Four Key Traits of Nonprofit Innovators


Image Source: Rowland Scherman, Civil Rights March on Washington, D.C. [Dr. Martin Luther King, Jr. and Mathew Ahmann in a Crowd], August 28, 1963, photograph, Unsplash, August 17, 2020.

As I researched nonprofit leaders and innovators for my recent book, Innovation for Social Change, I noticed four key traits of nonprofit innovators. The good news: these are traits that any of us can sharpen with some intentionality and practice.

Trait 1: Nonprofit innovators are driven and passionate. They may be slightly obsessed. They don’t have to be flashy or seek the limelight, but they feel strongly about the needs around them and the consequences if they don’t act. Despite overwhelming obstacles, they step up because they love what they do and feel compelled—and that feeling is contagious. Think of leaders such as Martin Luther King Jr. or Mother Teresa.

Trait 2: Successful nonprofit innovators know their superpowers and their limitations. This quality helps them stay focused, prioritize, and say no to things. It may sound simple, but knowing your own comparative advantage requires some thoughtful introspection.

He was far too humble to call it his “superpower,” but Fred Rogers had such a clear understanding of his comparative advantage and such a driving passion that it helped him to focus and say no to things that would have distracted him from his vision. He turned down lucrative offers from television studios. He turned down offers to mass produce his puppets and sell them to children—he felt that building trust with children was more important. Knowing his comparative advantage helped him to stay on course and eventually create a wildly successful nonprofit production company.

What puts the fire your belly? What was the last opportunity you said no to so that you could focus on what you do best?

Trait 3: Nonprofit innovators are fearless and relentless problem solvers. They embrace creative collaborations. They boldly challenge the status quo and seek ways to make things better.

How to Be a Founder: How Entrepreneurs can Identify, Fund and Launch Their Best Ideas is a great read for aspiring nonprofit founders. Authors Alice Bentinck and Matt Clifford suggest some self-assessment questions: “Think about ways you have challenged convention. . . . When did you go out of your way to build or learn something or put yourself on an unusual path? What have you done that’s seemed odd or counterintuitive to most people?” How would you answer these questions?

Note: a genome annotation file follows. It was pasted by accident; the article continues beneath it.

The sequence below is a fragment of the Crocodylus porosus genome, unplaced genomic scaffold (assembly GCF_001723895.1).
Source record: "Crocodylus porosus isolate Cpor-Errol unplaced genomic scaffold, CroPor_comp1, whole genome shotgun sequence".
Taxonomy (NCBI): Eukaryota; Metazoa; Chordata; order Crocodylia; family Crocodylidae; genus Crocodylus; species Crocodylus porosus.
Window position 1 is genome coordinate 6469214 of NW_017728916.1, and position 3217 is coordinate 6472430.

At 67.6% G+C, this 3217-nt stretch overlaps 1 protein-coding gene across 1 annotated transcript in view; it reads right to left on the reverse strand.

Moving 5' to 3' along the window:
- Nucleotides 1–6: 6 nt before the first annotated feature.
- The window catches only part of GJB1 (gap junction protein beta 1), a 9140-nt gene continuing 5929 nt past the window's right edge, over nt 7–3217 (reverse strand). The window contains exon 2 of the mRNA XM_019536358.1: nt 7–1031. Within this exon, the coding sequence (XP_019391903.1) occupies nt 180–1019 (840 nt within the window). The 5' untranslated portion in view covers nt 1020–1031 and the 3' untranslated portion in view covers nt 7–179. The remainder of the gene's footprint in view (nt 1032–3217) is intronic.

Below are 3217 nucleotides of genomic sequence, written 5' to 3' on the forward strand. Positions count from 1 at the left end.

Trait 4: Nonprofit innovators are persuasive. Because there are far more innovative ideas than there are resources, we as innovators have to be persuasive. We must find ways to make our ideas stand out from the crowd and make a compelling case to stakeholders that our good idea is a great idea.

People won’t always agree with us. But Archbishop Desmond Tutu of South Africa, for example, did not let threats, jail, harassment, or racism get in the way of speaking truth to power. He spent his career making unpopular arguments. Along with some other reformers, he played a key role as a highly influential social entrepreneur, transforming the rights of Black South Africans and democracy in his country, winning the Nobel Peace Prize. He once said, “don’t raise your voice, improve your argument.” This is sound advice

Do you recognize yourself in these traits? You may find that you are already modeling some or all of them. Or you might recognize a trait that you would like to strengthen. The good news is you can sharpen these skills with awareness and practice.